Associate Janis Catanzarite

Janis Catanzarite spent more than 20 years working in her family’s former textile business. So when she accepted a job at Panera Bread in Seven Hills, it was a bit of an adjustment.

She was no longer in a corporate setting and, suddenly, she became the “mother” to her co-workers and a friend and confidante and personal shopper for the restaurant’s customers.

“I love the people here and I love the customers. My co-workers work hard and they care and they show up,” Janis said.

Janis started working at the Seven Hills Panera in 2012 because she wanted “a little extra cash” and one of her girlfriends had told her that working at Panera was fun.
She didn’t like her first position at Panera working in the bakery and taking people’s orders and using the cash register.

But she said that her managers suggested that she take over the dining room position and since then, Janis said she’s never had a single day that wasn’t sheer enjoyment for her.
While on the dining room shift, Janis gets to interact with customers.

“I just love our customers and the area,” she said.

She has her regulars.

“We’re like the Panera Cheers. Everyone knows each others’ names.” – Janis Catanzarite

She calls one customer by his nickname, “Trouble.”

“He (Trouble) calls me his Panera wife,” she said. “He is adorable and I love him.”

Janis said Trouble’s wife died three months ago and she and one of her co-workers visited her at a Hospice facility, where she was spending her last days.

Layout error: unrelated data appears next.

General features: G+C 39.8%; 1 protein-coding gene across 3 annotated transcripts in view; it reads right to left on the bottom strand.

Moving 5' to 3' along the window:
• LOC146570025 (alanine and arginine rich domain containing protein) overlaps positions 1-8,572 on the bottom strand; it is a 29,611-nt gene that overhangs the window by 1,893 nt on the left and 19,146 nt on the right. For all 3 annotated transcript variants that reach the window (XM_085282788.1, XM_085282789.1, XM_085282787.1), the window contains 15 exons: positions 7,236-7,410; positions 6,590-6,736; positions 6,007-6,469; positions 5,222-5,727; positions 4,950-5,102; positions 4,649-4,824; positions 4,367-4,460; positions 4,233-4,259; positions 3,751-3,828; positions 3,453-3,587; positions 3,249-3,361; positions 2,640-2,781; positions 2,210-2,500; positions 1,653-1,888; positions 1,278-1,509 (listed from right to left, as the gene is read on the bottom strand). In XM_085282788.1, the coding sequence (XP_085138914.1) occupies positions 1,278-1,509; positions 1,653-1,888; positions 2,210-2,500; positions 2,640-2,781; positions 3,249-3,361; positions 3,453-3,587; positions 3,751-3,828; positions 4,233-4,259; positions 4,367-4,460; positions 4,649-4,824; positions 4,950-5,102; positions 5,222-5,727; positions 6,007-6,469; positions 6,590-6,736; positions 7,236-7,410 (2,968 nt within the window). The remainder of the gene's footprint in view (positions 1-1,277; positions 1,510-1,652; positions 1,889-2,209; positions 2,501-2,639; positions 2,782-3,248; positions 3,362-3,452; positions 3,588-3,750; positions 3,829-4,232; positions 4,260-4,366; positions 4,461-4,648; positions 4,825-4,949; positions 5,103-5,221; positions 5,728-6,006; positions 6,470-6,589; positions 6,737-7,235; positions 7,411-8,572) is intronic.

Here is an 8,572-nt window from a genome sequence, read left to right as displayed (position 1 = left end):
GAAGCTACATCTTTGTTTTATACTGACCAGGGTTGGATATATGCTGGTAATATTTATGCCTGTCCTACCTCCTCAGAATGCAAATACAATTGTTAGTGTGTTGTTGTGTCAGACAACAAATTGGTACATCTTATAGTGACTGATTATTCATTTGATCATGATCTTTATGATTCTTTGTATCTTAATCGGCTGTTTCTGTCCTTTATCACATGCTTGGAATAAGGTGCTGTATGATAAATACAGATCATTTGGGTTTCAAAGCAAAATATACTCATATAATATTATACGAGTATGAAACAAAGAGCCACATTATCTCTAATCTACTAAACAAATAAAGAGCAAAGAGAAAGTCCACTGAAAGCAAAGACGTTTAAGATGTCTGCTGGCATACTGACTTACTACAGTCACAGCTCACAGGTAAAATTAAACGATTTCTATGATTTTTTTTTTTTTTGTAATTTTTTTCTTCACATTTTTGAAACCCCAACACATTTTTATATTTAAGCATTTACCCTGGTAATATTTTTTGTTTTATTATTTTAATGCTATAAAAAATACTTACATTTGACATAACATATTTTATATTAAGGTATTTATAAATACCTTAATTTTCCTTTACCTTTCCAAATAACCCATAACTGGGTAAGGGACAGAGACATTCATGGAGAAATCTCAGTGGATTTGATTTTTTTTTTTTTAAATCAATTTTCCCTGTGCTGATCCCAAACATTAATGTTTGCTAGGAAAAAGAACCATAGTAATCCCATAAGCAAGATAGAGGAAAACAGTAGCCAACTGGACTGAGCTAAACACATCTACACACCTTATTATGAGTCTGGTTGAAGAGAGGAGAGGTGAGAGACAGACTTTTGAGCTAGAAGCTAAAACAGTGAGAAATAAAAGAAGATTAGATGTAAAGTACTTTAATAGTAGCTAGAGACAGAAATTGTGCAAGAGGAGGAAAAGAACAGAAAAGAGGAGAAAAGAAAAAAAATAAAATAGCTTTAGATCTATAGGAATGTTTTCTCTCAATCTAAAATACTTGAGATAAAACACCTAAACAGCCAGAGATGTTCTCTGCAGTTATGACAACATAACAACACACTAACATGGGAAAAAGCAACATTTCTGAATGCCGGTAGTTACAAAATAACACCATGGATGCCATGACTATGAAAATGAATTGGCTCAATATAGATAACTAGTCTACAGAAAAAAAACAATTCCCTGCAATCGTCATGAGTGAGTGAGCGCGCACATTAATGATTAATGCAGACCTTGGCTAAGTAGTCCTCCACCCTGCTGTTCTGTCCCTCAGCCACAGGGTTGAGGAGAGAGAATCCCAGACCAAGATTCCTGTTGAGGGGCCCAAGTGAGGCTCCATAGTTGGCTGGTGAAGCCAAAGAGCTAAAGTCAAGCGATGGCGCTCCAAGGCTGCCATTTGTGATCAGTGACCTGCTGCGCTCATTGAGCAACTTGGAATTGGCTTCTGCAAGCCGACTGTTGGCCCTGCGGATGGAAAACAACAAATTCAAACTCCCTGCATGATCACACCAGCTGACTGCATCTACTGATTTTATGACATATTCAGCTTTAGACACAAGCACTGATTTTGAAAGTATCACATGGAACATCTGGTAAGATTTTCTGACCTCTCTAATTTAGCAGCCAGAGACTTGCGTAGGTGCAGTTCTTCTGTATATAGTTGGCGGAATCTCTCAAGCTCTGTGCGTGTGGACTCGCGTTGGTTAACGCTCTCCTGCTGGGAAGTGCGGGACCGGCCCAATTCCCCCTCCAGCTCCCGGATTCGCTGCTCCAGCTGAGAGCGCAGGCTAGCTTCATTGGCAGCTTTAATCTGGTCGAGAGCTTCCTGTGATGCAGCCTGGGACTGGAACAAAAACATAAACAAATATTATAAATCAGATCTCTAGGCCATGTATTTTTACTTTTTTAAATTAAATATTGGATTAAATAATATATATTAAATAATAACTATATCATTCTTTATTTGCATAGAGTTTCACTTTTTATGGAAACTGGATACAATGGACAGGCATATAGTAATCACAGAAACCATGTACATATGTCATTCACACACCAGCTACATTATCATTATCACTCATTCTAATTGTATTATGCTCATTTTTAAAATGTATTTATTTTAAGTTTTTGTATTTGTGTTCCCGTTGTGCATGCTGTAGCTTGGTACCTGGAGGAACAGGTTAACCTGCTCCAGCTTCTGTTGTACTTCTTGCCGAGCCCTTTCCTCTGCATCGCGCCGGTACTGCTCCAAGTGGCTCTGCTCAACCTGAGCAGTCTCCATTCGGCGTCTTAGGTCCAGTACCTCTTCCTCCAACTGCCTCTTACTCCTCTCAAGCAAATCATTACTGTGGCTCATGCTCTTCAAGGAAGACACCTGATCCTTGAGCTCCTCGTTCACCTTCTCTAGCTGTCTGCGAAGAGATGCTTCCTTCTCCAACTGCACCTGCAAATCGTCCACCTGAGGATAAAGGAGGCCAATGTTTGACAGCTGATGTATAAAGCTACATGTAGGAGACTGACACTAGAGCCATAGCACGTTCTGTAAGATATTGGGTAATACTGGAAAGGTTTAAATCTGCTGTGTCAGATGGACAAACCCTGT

Trouble was upset that he and his wife didn’t get to finish their “Bucket List” of things they wanted to do together before she died. They had wanted to visit the Poconos.

So, Janis suggested that they watch a video of the Poconos in her Hospice room.

Janis also helped Trouble with some of his Christmas shopping for his granddaughter.

Trouble isn’t the only customer who has found a special place in Janis’ heart.

“There’s Frank and Paul and they sit here,” she said.

“And then there’s the whole Monday football coaches group. If only they had been coaching, the games might have turned out better.”

In the back of the restaurant is frequently the man Janis calls “the Reader.”

The Reader almost always comes in with a book and rarely looks up from it, except for the times he brings his granddaughter. “She’s a little princess,” Janis said.

Laughing and looking at the tables where her regulars used to sit and then glancing over at her co-workers behind the counter, Janis said, “We’re like the Panera Cheers – Everyone knows each others’ names.”

While she is close to her customers, she said also has great relationships with her co-workers.

“I’m a mom to them,” she said. In fact, there are times when her three children and her husband remind her that they are her first family.

Referring to her co-workers, Janis said,

“They are really good kids and I have a great relationship with them. The attitude is great here.”

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